New York passed a $121.7 billion fiscal 2009 budget yesterday, nine days after the deadline. In a press conference, Gov. David Paterson touted cutting $1 billion in agency costs and $828 million from Medicaid.

"We are happy to say that we have decreased our growth by one-half of 1%, which is the first time that has happened in a decade," Paterson said. Operating funds spending increased 4.5% to $80.5 billion over last year's budget and all funds spending increased by 4.9%.

The budget authorized about $6 billion of capital funding for the State University of New York and the City University of New York. Of that, $5.3 billion will be funded by proceeds of bonds issued by the Dormitory Authority of the State of New York, and the remainder will be funded on a cash basis.

The budget also includes $363 million for the consolidated highway improvement program which will be funded by bonds issued by the New York State Thruway Authority.

Much of the negotiations for the budget took place behind closed doors.

"This budget process was not nearly as transparent as it should have been," Paterson said. "This was a decision that I made and take responsibility for because in the twin storms of economic unsettled activity and the fact that we had a transition government, I wanted to get this budget passed as soon as possible."

The Legislature did not pass a separate capital budget bill, instead tacking capital spending onto other budget bills.

Some capital spending proposals were reduced from the executive budget, which was proposed in January. A proposed $1 billion upstate revitalization plan was cut to $700 million and a $400 million affordable housing plan was cut in half to $200 million. The budget enacted a statewide economic development plan, which includes the upstate revitalization plan, and totals $1.6 billion, of which all but $140 million would be funded with personal income tax bonds.

The New York State Financial Control Board, which has had oversight over New York City's finances since the fiscal crisis of the 1970s, got a lifeline in the budget. The Legislature reauthorized a 1% city sales tax that was due to expire in August that has been both a revenue source for the city and has funded the operations of the control board. The 1% is on top of the city's base 3% sales tax. By statute, the board will continue to exist as long asbonds sold by the Municipal Assistance Corp. remain outstanding, but without the 1% sales tax its operations would not have been funded. MAC debt was refinanced in 2003 and will remain outstanding until 2033.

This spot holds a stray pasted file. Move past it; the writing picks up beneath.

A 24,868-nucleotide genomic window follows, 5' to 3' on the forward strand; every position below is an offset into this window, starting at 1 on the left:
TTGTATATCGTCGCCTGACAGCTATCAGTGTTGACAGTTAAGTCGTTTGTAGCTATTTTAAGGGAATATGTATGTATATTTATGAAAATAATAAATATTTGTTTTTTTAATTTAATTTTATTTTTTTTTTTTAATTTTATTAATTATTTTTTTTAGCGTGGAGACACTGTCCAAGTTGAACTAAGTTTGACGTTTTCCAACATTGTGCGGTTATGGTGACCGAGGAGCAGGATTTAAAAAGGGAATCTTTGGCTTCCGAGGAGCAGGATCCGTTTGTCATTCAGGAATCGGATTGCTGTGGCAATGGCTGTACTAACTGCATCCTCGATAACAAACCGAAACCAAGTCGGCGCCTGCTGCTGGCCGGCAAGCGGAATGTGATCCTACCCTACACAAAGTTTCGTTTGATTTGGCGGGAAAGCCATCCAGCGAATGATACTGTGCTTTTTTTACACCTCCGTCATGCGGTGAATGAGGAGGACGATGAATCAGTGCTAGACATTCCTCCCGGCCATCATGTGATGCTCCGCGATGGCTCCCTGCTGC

Paterson said the budget provides an additional $1.4 billion to New York City through increases in education funding, state aid, and the state continuing to pay some of the city's health care costs.

Mayor Michael Bloomberg said the budget was "good news for our city."

"The broken promises on revenue sharing have been mostly repaired," Bloomberg said in a press release. "The state's prior commitment to an increase in operating aid for New York City schools has been kept, building aid has been restored, the proposed eighteen-month lag in funding for school construction has been eliminated, as has the wrong-headed mandate to micromanage the city's school budget."

While the state budget does not increase personal income taxes, it does increase cigarette taxes to $2.75 per pack from $1.50 per pack, which the Division of Budget estimates will generate an $265 million, and it will now require online retailers like Amazon.com to collect sales tax, generating $50 million.

The counties got a mix of good and bad news, said New York State Association of Counties spokesman Mark LaVigne.

"There was a tremendous amount at stake for counties," he said.

The association was relieved that two attempts to shift financial burdens onto counties had failed. The executive budget had changed a fifty-fifty split on certain welfare costs between counties and the state so that the counties would pay 52% and the state 48%, he said. That measure was defeated as was one that would have shifted the burden of the costs of juvenile detention solely onto counties.

However, the budget cut aid to localities by 2% to save the state $270 million. Those funds are used to pay for state-mandated programs.

"We still have to deliver the programs but we have less funds to do so," LaVigne said.

 

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